IA.2File Management Systems versus Database Management SystemsOf primary concern to a database effort is the reliable operation of thedevices used to store the data over long periods of time. The programmingsystems which provide such services, typically inclusive of the tools listedin a) and b) above, are called file management systems (FMS).When data are to be organized so that they can be accessed by a variety ofusers, system control extendlng to the individual users, and to the apacifc data units which these users will be referencing, may be needed. Controlover the date and its use can only be achieved if all users access thedatabase always via programs that will protect the reliability, privacy, andintegrity of the database. We achieve reliability when data are not lost dueto hardware and software errors. We protect privacy wh.en we guarantee thatonly authorized access will occur. We define integrity as freedom fromerrors that could be introduced by simultaneous use of the database by usersthat may update its contents. A database management system (DBMS) shouldprovide all the required database support programs, including management offiles, scheduling of user programs, database manipulation, and recovery fromerrors.All these should form a well integrated package.Not every database is managed by a commercial DBMS. Database support canalso be provided by programs that use one of the available file managementsystems.The.contents of the database can be identical for a system usinga generalized DBMS product or one using programs written specifically forthe task. A locally developed collection of programs rarely has the all ofthe protective features that are desirable when multiple users interact withthe database from terminals. The manner in which users gain access willalways depend on the choice of the DBMS or the file management system.For instance, a file system does not provide automatic scheduling of userrequestedactivities.Without a DBMS the users will have to schedule theirown activities in such a way that simultaneous data entry is avoided. Somefile systems will simply disallow such access, in other systems such usagecould lead to inconsistent data. If data entry activities are organized sothat such conflicts are avoided then there is less need for the complexityof a DBMS. A very popular file management system in medicine is MUMPS,developed at Massachusetts General Hospital to support clinical use ofrelatively small computer systems [Bowie77].-Both file management systems (FMS) and database management systems (DBMS)are available commercially for most computers. Some DBMS's will make useof an existing FMS, others will perform all but the most primitive fileaccess functions themselves. Since a DBMS interacts closely with the userof the database, we find that distinct types of DBMS's have been developed.DBMS's also differ in terms of the comprehensiveness of software services.Most manufacturers provide an FMS at no additional cost, but acquisition- of a DBMS is rarely free.The choice of a particular type of database management system will influencethe structure of the future database. Not every type of DBMS will beavailable on a given computer, but for most medium to large computers thereis some choice. Simplicity versus generality and cost are often a trade-off.Even so-called generalized database management systems impose, to a greatextent, the view of the designer or sponsor of such a DBMS. Many of themajor systems now being marketed were designed to solve the complexitiesof specific applications.We hence find DBMS's that excel in inventorymanagement, some do excellent retrieval of bibliographic citations, others.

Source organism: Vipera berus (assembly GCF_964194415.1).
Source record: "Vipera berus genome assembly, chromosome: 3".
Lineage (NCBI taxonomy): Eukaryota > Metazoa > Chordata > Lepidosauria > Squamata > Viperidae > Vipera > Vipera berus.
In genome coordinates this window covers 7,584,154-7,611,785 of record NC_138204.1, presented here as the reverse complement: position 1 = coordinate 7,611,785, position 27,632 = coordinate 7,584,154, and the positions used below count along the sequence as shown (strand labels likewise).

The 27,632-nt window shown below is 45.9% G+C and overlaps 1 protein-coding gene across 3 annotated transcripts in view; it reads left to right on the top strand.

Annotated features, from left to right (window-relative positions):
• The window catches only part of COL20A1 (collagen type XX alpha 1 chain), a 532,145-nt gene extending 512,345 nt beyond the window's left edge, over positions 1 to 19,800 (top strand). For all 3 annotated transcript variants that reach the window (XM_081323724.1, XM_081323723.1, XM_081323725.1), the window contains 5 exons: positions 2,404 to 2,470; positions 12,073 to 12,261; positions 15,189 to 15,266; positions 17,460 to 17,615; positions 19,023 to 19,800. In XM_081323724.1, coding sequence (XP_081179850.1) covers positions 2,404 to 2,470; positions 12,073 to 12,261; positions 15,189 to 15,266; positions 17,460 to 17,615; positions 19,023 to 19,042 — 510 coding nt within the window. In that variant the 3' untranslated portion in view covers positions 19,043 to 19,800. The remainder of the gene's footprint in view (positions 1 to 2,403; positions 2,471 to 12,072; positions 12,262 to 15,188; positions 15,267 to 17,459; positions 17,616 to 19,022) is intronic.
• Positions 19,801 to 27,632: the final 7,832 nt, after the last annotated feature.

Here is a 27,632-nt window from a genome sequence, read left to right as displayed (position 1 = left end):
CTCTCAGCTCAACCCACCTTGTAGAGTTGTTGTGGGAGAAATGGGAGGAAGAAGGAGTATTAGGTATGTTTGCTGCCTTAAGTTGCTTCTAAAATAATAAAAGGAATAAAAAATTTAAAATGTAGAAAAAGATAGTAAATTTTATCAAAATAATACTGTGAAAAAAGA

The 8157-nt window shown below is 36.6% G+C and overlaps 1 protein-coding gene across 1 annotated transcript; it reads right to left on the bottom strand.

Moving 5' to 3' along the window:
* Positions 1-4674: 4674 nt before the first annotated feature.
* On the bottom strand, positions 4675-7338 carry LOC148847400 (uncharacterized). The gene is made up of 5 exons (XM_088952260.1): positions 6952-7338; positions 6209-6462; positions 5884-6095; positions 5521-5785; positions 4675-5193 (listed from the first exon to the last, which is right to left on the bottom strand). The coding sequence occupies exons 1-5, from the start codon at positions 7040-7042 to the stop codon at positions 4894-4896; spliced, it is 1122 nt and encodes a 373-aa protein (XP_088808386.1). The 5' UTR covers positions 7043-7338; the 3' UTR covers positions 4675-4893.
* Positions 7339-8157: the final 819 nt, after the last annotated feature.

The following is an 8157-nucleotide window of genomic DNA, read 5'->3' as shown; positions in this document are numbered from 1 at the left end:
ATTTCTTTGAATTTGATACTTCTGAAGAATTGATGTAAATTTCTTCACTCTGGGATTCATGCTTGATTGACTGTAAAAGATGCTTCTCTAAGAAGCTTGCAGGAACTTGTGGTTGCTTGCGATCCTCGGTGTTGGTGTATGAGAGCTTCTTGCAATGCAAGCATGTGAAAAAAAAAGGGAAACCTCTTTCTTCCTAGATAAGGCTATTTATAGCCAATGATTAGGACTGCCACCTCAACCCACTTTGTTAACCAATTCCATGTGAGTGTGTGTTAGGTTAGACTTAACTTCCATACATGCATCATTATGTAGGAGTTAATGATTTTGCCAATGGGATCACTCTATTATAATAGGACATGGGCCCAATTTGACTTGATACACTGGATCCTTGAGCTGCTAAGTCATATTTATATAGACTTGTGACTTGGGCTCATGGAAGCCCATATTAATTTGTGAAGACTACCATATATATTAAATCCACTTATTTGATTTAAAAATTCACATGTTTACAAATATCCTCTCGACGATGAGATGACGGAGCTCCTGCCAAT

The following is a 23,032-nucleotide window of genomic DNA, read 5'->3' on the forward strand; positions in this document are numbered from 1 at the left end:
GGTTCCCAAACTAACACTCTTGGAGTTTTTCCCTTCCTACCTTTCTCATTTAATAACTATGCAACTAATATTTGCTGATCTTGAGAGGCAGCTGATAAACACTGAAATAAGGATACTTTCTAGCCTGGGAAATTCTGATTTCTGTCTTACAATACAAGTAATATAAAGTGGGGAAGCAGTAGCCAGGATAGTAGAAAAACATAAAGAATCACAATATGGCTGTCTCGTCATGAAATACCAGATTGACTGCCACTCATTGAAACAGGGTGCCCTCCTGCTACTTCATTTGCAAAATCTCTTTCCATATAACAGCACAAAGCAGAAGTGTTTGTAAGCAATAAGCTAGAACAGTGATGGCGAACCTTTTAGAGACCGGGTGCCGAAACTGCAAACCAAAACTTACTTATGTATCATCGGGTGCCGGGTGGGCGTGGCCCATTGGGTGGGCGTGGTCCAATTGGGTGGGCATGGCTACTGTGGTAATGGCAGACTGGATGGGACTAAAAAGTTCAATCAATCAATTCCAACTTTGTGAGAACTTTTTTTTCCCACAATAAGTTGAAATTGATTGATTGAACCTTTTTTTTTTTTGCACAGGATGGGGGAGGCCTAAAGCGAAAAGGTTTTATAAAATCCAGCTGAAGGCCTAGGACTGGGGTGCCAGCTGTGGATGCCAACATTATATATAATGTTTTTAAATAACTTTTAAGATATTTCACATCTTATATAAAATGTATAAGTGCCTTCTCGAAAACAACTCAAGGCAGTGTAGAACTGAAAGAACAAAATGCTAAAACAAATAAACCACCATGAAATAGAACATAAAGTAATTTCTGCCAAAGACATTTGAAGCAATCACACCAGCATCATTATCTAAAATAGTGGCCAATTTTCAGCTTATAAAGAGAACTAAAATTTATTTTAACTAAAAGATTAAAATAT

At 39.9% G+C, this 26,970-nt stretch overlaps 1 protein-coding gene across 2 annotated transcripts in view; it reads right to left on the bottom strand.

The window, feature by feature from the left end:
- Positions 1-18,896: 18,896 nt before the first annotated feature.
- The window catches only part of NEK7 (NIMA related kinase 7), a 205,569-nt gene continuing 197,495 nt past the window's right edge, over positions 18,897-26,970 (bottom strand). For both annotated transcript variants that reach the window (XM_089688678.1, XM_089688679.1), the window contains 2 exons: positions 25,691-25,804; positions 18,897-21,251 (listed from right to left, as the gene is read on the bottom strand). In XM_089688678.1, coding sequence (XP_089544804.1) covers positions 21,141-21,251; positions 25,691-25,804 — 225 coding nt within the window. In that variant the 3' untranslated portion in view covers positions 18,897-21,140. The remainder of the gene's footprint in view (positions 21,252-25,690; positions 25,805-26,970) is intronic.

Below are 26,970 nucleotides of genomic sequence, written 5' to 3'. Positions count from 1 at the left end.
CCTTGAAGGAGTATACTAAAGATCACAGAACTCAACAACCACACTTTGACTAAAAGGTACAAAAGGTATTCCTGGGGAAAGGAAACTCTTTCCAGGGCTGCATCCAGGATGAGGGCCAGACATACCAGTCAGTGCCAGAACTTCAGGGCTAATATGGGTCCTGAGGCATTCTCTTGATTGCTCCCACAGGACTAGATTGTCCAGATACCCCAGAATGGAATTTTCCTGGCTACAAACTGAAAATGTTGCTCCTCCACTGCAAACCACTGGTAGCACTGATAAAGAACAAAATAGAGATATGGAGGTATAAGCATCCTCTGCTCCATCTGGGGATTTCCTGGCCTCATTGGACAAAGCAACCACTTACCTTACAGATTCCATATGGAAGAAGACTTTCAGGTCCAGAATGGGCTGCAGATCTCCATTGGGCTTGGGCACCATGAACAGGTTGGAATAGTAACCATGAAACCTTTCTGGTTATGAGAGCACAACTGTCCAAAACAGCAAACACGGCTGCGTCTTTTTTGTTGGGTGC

1.BDefinitions.Terminologypaw 7have a strong bias towards statistical processing. Even within the medicalarea different DBMS's will emphasize one of the many objectives that arefound within the range from patient care to medical research. The followingtable wlll list some database systems found in medicine with an lndlcatlonof their objective. We distinguish in this table: general ambulatory patientcare, clinical or speciality outpatient care, hospital Inpatient care,,orpatient management and record keeping in these areas. Clinical studies refersto research data collection on defined populations. Guidance refers to thegiving of medical advice during the inquiry process. Details of these tyesof application are given in chapter 2 of this review. The types of databaseorganizations can be categorized as tabular, relational, hierarchlal, ornetwork. These terms wlll be defined in section 8.4 of this ------------------------------: Computers : Reference11 Name : Application :: FMS ------------------------------1 Kronma78 1{ ccss1 Clin.Studiesl Tab. DBMS 1 Seq. filesI variousIIIIIIIIIIIIIIf McDona77 11 CIS1 Med.GuidanceJ Tab. DBMS I DEC seq.files) DECllIIi‘IIIIf DG Eclipse 1 Groner78 11 CLINFO 1 Clin.StudiesJ Tab. DBMS 1 DG ISAM1 DEC 111 COSTAR 1 Amb.Pat.Rec.1 Hier.DBMS 1 MUMPS1IIII1 GEMISCHI CliniRecs.1 Hier.DBMS 1 DEC-11 DOS 1 DEC 11t. cIII1 IBM 3761 Clin.Studiesi Tab. DBMS 1 IBM VSAMI GMDB1 FAME‘III)I IMS1 Hosp.Recs.IIII1 LIMI-I.Pat.Mgmt.I’It1ItI1II1.IIItIIIII1 CDC Cyber 1 Brown78 1Hier.DBMS 1 CDC SISi Netw.DBMS I Basic Access I IBM 378I Multi-hie-1 IBM VSAM1 rarch.DBMSl'1 Regional Reel Hier.DBMS 1 IBM DL/l(IMS)lII1 Wirtsc78 1II1 Clin.Studiesi1 IDMSf Barnet7g I1 Hammon78 1I1 Penick75 11 IBM 3701 Sauter76 1IIIBM 360I'1IIJaint761 MIDAS 1 Regional Reel Hier. FMS 1 Direct files 1 Univac494 1 Fenna78IIIIII1. DEC 15I MISAR I Res.Data1 Tab. DBMS 1 MUMPSIIII Karpin711Ij DEC 15,ll 1 Barnet1 MUMPS 1 Med.Records [ Hier. FMS 1 self.cont.1 DG and morel Bowie77III1ff,1 DEC 11-70 1 Blum791 OCIS1 Clin.Recs.1 Mult.Hier.1 MUMPS-11t*IIIII1 Wieder751 TOD1 Clin.Recs.1 Tab. DBMS 1 PL/l ind.seq.1 IBM 378-IIIIII’ IIII PROMIS 1 Hosp.Recs.& 1 Tab. FMS 1 direct files 1 Univac1 Med.GuidancelIII V77-688II RISS1,I Hosp.Recs.I Relat.DBMSf RTSll ind.seq) DEC 11IIII1II11I1I1I1 Schult79 1iIIII Me1dma78 IIIII1----------1---1-------.-------. se and File Management Systems Found in Health Care